Labor shortages affecting pork sectorLabor shortages affecting pork sector
New challenges include local labor market shortages and declining flow of immigrants into rural labor markets.
April 4, 2018
The agriculture industry in general, and particularly the hog industry, has changed dramatically in recent decades, from an industry largely utilizing family labor to an increasingly capital-intensive, technology- and science-driven sector with a significant demand for hired full-time skilled and unskilled workers. This has brought about challenges in finding an adequate workforce, according to a new study commissioned by the National Pork Producers Council (NPPC).
In 2012, hog and pig farmers in the U.S. spent more than $837 million on hired labor, a 12% increase from the previous "Census of Agriculture" in 2007. The labor expense was even greater, at $1.2 billion -- a 19% increase -- when contract and custom labor was included. Nearly 38% of hog and pig farms reported having hired labor in 2012, and the average hired labor expense per farm was $102,000 -- increases of 28% and 23%, respectively, since 2007. Almost 1,400 farms reported having a hired labor expense of more than $100,000 in 2012.
From 2001 to 2015, employment in the swine industry grew at an annual rate of 2.1% -- three times faster than employment growth in all U.S. industries. “Even during the worst recession since the 1930s, the hog industry created jobs. Total and weekly wages in hog production jobs have also grown significantly faster than the average of all U.S. industries over this 15-year span,” according to the NPPC study.
In top hog-producing states, unemployment rates hover near 4%, and most economists consider 4% “full employment.”
Hiring dependable employees in the local labor market has its challenges. The biggest challenge with native-born local workers was work schedules that require work on weekends and holidays, more so than the physical demands of the job.
The most threatening trend facing hog production firms in the longer term are the demographic realities in the non-metropolitan counties where these firms overwhelmingly are located. Out-migration and deaths have significantly outpaced births and in-migration. “The aging rural workforce that remains is increasingly unable and unwilling to do the strenuous labor that agricultural work demands,” the study found.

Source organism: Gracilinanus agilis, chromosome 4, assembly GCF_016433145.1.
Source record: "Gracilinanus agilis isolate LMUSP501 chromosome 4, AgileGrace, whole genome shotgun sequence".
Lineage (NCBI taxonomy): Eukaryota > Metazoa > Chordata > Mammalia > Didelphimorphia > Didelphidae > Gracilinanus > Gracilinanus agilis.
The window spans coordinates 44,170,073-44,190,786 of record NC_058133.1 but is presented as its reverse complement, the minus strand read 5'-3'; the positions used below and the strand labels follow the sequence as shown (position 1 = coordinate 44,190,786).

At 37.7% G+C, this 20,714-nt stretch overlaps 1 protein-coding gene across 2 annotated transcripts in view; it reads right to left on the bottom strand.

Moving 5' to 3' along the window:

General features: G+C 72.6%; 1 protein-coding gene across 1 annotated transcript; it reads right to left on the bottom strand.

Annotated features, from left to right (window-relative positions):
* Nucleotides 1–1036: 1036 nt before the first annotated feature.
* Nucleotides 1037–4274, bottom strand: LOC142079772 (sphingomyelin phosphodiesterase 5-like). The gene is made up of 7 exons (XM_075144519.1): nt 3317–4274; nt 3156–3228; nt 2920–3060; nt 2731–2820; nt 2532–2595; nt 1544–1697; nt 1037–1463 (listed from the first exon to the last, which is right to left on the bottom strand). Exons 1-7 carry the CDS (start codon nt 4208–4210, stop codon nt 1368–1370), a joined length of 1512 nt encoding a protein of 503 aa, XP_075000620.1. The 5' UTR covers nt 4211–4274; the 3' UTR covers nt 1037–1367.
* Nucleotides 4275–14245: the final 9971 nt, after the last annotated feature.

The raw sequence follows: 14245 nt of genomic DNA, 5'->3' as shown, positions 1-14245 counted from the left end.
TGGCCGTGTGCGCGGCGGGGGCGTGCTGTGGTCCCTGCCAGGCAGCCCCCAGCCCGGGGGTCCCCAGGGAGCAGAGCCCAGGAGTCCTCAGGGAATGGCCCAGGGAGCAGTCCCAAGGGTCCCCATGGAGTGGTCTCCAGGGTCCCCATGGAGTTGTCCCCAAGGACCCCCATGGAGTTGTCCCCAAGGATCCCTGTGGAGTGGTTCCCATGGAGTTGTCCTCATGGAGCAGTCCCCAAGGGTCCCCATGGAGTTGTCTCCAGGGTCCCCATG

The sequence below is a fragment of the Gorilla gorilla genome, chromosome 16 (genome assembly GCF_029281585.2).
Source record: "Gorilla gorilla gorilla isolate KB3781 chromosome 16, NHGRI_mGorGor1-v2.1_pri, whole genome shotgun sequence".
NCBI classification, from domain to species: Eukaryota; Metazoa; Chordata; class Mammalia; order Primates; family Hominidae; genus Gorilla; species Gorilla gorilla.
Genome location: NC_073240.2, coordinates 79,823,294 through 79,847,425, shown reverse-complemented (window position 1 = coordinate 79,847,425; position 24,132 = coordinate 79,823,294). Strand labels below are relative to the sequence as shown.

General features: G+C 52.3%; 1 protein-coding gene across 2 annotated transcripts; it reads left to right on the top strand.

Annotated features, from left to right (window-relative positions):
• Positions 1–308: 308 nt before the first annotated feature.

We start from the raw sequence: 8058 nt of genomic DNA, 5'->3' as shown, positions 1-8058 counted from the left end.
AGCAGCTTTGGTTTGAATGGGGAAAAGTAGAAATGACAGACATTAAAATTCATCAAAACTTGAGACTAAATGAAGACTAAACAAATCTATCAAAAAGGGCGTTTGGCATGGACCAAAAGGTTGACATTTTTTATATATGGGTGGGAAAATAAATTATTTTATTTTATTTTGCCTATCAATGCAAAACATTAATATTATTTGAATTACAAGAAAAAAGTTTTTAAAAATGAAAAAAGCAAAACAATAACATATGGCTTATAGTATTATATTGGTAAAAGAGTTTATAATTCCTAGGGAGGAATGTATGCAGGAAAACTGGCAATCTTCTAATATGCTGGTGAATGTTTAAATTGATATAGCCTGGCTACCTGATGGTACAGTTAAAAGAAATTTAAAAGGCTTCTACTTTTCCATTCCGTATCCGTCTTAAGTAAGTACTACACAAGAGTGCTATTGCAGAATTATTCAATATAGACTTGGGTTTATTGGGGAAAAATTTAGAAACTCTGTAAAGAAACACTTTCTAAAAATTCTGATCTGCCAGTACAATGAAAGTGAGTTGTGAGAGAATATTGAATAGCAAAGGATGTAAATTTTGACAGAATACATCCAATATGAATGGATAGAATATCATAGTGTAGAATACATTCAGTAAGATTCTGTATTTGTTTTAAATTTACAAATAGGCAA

“From 2007 to 2017, the rural labor force shrank in seven of the eight largest hog-producing states,” the study report said.
'Brain drain' effect
Pork production firms are finding it more challenging to hire both unskilled workers as well as skilled workers with higher education levels.
“Changes in technology and production practices in swine production increasingly require that workers have advanced education and training beyond high school. Rural areas of the United States have been experiencing out-migration of young, educated adults, or ‘brain drain,’ for a long time,” the report notes.
Changes in farm-specific procedures, auditing, Pork Quality Assurance, antibiotic use guidelines and other regulations and protocols have created strong demand for employees with higher levels of education and training.
Given a tight labor market, particularly in rural areas, the loss of foreign-born workers would lead to a decrease in agricultural jobs, the study found.
Economists with Iowa State University, using a study from the U.S. Department of Agriculture’s Economic Research Service, determined that a reduction in the foreign-born workforce – prompted by a change in immigration policy – would not be offset by native-born workers and permanent residents. Instead, they found, the tighter supply of foreign-born workers would reduce overall demand for workers as production costs increased and would decrease agricultural output as farmers abandoned labor-intensive operations.
The result would be a 3.4-5.5% decrease in the total number of farm workers.
“The U.S. pork industry needs access to a legal and productive workforce, and skilled and unskilled foreign workers have been crucial to maintaining and growing the workforce and revitalizing rural communities across the United States,” said NPPC president Jim Heimerl, a pork producer from Johnstown, Ohio. "We need more of them, not less.”
NPPC is supporting congressional legislation that would create a new visa that allows non-seasonal foreign agricultural workers to remain in the U.S. for up to three years while deferring a portion of their pay as incentive for periodic “touchbacks” to their country. This H-2C visa would replace the current H-2A temporary, seasonal agricultural worker program. The legislation initially would let agricultural employers hire up to 410,000 foreign workers for on-farm jobs and 40,000 for meat packing plants. It also would put the H-2C program under USDA's authority rather than the U.S. Department of Labor.
“If we don’t address the current labor shortage or it gets exacerbated, we could see animal health and well-being suffer and agricultural facilities shutting down, causing severe financial harm for farmers and ranchers and to rural communities,” Heimerl said.
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